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Ground Hog. Illustration by Tim YearingtonGround Hog Day?

by Penny Gumbert

Illustration by Tim Yearington

The ad was tempting.

Permanent part-time employment for six weeks each year. An entry level position for a self-motivated individual. The winning applicant will have highly developed sight, smell and hearing skills, plus a knowledge of weather patterns and the cycles of life. Job includes a permanent website, parades and honours year round. Meagre remuneration but a highly satisfying position for the right applicant. An understanding of Groundhogese an asset. Nepotism no problem.

So it was true. Reports of Wiarton Willie’s death a couple of years ago were not exaggerated. She was a little worried about that “nepotism no problem” bit in the ad. Did that mean they’d only hire a groundhog? They’d done that last year. Surely that was against fair hiring practices. Hopefully the lawyers got to them, told them they couldn’t limit the field. A rabbit definitely had a chance this time around, in her mind.

Speaking of climate, Bernice was a real expert on that. She’d known enough to fill her larder for this past winter, turning out to be one of the coldest in a long time. Isn’t that what they were after, an ability to predict the seasons? No problem. Look at the number of litters she’d had through the years. She’d never lost any of her offspring, birthed at just the right time for the warmth of the sun and the promise of crops.

There were a lot of applicants. She decided to check out the opposition and sauntered over to a mole who was busily preening his fur.

“How long have you been waiting?” Bernice asked.

“Too long. My eyes are starting to hurt. Too much light in here.”

“What are our chances?”

“I don’t know about you, but I’ve sure got the right skills. I’m someone in the know. After all, I’m used to sussing out information. I work underground all the time.” With that the mole closed his eyes and went to sleep. She looked down and saw a mouse scurrying across the floor.

“Shouldn’t you be more careful? You might get eaten,” Bernice warned.

“No way!” the mouse squeaked curtly. “They need someone quick on his feet. And photogenic too. You have to admit I’m pretty cute!” Bernice had her own opinion about that. If looks counted and it were up to her, she might pick that beautiful buck she’d just spotted. She hopped over.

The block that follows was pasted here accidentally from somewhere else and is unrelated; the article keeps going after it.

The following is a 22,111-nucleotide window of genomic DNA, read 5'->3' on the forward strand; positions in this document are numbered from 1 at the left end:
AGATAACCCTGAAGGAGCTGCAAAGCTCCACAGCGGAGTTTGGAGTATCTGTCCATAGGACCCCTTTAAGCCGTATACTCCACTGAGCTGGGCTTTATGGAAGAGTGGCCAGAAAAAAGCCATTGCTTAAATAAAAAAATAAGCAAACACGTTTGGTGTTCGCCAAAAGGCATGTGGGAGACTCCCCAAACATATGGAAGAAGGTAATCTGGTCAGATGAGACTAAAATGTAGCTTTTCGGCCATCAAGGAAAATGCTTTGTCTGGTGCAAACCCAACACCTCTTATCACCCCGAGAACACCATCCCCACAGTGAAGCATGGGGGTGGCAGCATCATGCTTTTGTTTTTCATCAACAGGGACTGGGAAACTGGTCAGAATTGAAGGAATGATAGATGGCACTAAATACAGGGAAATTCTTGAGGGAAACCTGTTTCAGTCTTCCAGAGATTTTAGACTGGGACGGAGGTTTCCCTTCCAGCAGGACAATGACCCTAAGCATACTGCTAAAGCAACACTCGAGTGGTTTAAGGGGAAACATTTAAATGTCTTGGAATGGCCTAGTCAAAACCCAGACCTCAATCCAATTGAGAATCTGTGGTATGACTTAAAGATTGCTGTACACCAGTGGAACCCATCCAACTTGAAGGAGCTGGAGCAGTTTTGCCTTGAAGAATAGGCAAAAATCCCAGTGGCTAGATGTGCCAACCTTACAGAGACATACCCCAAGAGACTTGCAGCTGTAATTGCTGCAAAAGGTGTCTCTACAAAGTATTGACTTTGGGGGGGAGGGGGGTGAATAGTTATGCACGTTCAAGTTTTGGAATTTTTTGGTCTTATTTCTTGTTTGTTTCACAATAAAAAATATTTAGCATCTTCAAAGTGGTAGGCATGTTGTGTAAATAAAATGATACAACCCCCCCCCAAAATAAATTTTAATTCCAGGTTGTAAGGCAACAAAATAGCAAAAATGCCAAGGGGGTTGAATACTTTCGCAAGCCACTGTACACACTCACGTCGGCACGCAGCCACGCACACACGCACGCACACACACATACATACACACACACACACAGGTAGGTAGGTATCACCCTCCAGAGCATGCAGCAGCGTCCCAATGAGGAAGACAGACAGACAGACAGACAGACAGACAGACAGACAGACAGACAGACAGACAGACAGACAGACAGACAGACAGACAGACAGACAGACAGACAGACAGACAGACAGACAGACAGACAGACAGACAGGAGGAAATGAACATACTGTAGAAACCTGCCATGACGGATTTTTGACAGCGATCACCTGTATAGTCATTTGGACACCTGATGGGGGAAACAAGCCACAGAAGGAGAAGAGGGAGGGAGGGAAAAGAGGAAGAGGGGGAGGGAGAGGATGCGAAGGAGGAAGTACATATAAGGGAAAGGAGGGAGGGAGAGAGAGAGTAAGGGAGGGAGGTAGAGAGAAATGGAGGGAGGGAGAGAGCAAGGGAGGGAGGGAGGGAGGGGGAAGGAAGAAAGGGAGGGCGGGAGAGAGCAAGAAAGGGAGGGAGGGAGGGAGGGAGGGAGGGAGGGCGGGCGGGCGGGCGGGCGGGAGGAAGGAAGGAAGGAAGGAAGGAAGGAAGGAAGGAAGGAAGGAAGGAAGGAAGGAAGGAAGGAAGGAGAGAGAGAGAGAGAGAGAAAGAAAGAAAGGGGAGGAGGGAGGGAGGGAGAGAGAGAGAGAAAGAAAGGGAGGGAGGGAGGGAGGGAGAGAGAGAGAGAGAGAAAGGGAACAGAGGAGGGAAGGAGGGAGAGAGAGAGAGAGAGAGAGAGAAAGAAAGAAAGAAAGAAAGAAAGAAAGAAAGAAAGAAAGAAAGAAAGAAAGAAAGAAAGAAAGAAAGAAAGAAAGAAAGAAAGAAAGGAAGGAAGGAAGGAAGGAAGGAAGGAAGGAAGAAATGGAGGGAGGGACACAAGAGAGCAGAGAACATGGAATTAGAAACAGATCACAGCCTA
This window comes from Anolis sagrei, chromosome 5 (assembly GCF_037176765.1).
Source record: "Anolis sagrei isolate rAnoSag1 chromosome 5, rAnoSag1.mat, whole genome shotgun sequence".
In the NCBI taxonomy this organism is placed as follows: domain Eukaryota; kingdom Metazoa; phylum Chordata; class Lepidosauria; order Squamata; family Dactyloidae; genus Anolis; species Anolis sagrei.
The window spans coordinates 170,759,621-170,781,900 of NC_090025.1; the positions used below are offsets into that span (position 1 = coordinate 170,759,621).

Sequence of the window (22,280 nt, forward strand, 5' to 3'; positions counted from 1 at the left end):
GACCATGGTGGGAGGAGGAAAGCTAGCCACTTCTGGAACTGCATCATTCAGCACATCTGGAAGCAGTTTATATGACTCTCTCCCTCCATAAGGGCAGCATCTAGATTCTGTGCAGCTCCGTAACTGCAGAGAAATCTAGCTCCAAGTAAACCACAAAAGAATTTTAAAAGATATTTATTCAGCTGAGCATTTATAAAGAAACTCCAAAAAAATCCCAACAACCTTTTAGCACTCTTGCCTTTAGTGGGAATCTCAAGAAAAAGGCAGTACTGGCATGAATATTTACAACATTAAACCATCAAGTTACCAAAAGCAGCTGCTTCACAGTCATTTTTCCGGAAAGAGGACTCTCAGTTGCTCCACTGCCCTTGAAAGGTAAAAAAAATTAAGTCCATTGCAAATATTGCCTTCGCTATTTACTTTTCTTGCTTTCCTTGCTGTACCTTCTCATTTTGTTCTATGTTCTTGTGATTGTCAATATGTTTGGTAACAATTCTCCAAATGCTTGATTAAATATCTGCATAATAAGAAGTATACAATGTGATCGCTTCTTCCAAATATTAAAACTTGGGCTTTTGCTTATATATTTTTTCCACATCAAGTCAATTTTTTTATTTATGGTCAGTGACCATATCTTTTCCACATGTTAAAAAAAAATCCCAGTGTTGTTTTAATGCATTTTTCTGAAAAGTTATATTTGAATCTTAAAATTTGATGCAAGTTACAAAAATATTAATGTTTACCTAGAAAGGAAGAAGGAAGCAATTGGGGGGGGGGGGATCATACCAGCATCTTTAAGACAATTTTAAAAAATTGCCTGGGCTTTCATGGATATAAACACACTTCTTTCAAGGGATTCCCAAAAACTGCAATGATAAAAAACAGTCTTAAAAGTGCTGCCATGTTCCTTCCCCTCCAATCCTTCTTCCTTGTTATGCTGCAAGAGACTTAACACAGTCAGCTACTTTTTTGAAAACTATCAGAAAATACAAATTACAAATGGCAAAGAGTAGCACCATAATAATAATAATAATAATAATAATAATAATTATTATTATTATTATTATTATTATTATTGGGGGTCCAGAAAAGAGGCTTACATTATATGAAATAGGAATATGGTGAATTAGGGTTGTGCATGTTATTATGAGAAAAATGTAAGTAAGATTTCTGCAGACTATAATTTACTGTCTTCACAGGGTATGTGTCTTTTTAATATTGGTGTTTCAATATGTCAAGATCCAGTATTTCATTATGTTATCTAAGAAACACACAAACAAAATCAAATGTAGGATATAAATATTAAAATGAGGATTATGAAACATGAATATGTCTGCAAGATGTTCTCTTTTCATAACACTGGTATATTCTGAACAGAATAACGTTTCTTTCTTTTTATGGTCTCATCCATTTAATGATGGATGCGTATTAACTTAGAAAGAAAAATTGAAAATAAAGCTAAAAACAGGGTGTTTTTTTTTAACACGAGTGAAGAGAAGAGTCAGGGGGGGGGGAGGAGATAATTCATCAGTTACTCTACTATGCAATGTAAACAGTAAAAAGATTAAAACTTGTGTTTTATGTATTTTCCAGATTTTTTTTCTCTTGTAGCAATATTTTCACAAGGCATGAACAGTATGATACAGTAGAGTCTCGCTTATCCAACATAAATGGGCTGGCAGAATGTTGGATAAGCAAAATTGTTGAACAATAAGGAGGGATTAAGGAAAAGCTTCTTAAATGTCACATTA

“Think we’ll be seen soon?” she asked.

“They don’t seem to have any organization. I’ve been here quite a while, but three guys who came in after me have already had their interviews. I really need this job, too.”

“How come?”

“A lot of us have lost our homes. They’ve cleared acres and acres, taken everything away. Nothing left for us. Where are we supposed to go?”

“That’s sad.”

“Tell me about it. I lost two nieces and my sister. They ended up being killed crossing the new highway.”

“That’s terrible! Do you think you’ll qualify for this job?”

“Got nothing to lose, the way I see it. I’ve got good hearing and I can smell out a forest fire miles away.”

Bernice didn’t think that would be necessary, but said nothing. An official appeared and shouted an announcement that reduced the numbers.

“Because of problems with living accommodation, those over 40 centimetres tall and those under 15 centimetres are not needed.” That got rid of quite a few, including the buck, defeated. “Those with coats other than white don’t fill the requirements of the website.” Very few applicants now remained, giving Bernice a burst of hope. The official went on. He held up an eye chart and within seconds several more applicants left. “If you’re still interested, you’ll have to try on this costume. We’ll go on from there.” Startled eyes stared at what he was holding, a little white suit of fake fur complete with cap and perky ears.

“That looks suspiciously like the one in the paper that time,” muttered a weasel.

“You mean when Wiarton Willie died?” asked Bernice.

“Aw, he’d kicked the bucket months before. They just didn’t want to admit it. Remember? They took his picture dressed in that costume, lying in a little coffin.”

Gulps all around. Murmurs of alarm. Much whimpering and the wringing of paws as the remaining candidates weighed their options. A costume was bad enough. But a coffin? No way! Survival instincts clicked in and, as one, the mob of tiny mammals scampered out of the building, Bernice leading the way.

The room was empty, save for the official still holding up the faux fur outfit. He heaved a big sigh, then muttered. “I guess spring will be a little late this year. Again.”

As told to Penny Gumbert by Gary the Groundhog in Kleinburg, Ontario


Legend has it that a white groundhog in Wiarton, on the Bruce Peninsula between Lake Huron and Georgian Bay, can predict the end of winter. If, on leaving his den on February 2 the animal sees his shadow, spring won’t arrive for another six weeks. It seems being born on the 45th parallel, halfway between the Equator and the North Pole, guarantees a superior ability to predict the weather.

The original groundhog, an albino, died during hibernation, but the citizens of Wiarton didn’t realize this until moments before Groundhog Day 1999. What to do? As the animal was too decomposed to present to the public, a stuffed facsimile— complete with fake fur, pennies on the eyes, and a carrot clutched in the paws—was nestled in a little pine casket. A drastic solution? “People needed closure,” explained Tom Ashman of Wiarton Willie’s publicity team.

Wiarton Willie’s successor is Wee Willie, another albino groundhog. Well, to be honest, there are two, Wee Willie and Wee Willie 2. An heir and a spare, so to speak.

This is an original story, first published in The Country Connection Magazine, Issue 48, Winter 2005. Copyright Penny Gumbert.



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